Acts 8:30 NASB "Philip ran up and heard him reading Isaiah the prophet, and said, 'Do you understand what you are reading?' [31] And he said, 'Well, how could I, unless someone guides me?' And he invited Philip to come up and sit with him." This shows that it is not enough to just read the Scripture. Reading the Scripture on your own is important, vital and critical, but it is not going to get you there. You have to have someone who can guide you in understanding the Scripture. That is the role of the pastor-teacher; that is why God has given the spiritual gift of pastor-teacher, and the pastor-teacher is a man who is gifted and trained (very important; just because you have a gift doesn't mean you know how to use it). There are too many churches and pastors who have forgotten that today and they would rather just have somebody who has the gift rather than somebody who has been trained. The man with the gift who has no training is a time bomb. He is trouble in the making because he doesn't know enough to stay out of trouble.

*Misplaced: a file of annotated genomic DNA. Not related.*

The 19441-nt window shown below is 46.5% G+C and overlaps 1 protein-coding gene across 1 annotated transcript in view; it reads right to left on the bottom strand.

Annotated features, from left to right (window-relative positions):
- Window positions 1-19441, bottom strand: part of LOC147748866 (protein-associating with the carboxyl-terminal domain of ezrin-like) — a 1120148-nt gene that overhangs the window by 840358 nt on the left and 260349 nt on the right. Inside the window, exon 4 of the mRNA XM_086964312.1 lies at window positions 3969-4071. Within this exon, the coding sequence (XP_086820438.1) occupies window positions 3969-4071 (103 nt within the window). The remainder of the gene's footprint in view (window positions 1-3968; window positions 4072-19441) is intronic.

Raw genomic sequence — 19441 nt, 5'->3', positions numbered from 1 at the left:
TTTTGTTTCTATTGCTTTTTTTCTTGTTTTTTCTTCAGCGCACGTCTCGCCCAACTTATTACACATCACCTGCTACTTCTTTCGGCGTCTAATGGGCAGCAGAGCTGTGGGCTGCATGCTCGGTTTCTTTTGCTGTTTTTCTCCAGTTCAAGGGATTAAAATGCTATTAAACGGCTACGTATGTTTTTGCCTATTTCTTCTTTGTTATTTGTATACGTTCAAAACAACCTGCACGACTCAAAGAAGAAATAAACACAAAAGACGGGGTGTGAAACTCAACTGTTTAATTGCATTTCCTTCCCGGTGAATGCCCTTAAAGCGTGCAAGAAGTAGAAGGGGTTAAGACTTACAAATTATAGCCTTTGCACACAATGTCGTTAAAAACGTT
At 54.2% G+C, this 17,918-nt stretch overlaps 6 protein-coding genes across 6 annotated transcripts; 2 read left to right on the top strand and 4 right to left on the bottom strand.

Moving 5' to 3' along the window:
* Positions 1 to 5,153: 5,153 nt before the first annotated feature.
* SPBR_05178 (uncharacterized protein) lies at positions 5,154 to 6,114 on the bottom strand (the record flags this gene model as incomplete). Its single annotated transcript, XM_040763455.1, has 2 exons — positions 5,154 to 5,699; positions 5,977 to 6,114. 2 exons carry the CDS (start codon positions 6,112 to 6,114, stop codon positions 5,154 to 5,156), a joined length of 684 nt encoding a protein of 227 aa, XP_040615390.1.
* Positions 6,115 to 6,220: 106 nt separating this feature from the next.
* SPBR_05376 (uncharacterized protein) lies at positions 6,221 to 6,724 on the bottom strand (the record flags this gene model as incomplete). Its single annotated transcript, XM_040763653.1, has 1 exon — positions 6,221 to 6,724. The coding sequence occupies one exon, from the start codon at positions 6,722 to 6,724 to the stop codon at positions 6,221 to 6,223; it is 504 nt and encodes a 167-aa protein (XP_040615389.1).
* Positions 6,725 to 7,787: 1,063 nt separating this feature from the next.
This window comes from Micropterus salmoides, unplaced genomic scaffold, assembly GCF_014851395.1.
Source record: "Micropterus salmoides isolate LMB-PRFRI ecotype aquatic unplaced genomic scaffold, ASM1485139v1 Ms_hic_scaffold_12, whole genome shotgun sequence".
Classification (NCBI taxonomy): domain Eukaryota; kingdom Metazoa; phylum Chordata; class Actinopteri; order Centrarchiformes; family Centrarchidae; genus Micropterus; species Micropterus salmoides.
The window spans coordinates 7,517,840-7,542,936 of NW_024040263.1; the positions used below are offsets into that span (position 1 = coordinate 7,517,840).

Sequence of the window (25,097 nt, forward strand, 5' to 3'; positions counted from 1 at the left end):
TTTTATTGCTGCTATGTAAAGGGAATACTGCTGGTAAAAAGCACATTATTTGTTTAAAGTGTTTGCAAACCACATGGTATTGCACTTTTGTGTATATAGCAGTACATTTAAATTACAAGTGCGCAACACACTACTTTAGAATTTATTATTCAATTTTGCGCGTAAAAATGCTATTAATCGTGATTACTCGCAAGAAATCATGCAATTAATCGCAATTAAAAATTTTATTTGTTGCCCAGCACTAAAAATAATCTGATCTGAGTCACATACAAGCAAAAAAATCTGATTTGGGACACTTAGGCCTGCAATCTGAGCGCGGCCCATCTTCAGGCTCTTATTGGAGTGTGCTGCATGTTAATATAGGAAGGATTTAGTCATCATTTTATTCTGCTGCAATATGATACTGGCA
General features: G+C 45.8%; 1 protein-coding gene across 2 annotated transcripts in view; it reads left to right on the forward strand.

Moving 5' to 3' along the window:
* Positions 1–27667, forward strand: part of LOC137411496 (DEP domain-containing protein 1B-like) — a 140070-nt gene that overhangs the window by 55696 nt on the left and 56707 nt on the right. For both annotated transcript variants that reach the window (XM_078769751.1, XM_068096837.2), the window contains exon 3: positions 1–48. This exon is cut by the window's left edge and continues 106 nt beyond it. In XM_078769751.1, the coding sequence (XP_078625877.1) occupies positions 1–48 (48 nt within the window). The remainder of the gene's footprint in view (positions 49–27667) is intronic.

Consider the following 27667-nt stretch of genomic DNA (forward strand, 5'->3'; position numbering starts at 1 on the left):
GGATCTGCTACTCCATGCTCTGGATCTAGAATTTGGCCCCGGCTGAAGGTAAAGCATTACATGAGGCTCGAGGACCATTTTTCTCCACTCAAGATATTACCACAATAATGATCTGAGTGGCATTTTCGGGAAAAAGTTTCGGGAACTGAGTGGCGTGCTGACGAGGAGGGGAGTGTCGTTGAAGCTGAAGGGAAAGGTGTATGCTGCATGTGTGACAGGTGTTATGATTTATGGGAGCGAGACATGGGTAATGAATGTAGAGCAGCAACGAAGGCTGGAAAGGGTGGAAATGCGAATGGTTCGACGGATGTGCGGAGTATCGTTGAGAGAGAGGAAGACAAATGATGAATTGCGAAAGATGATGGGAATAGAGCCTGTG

The eunuch is asking one question and it is important to pay attention to this. Acts 8:34 NASB "The eunuch answered Philip and said, 'Please {tell me,} of whom does the prophet say this? Of himself or of someone else?'" He is not asking any other theological or doctrinal questions that we might ask. He is just saying, "Who is he talking about?" That is what opens the door to this tremendous conversation, the opportunity to communicate the gospel and to clarify the gospel for the Ethiopian.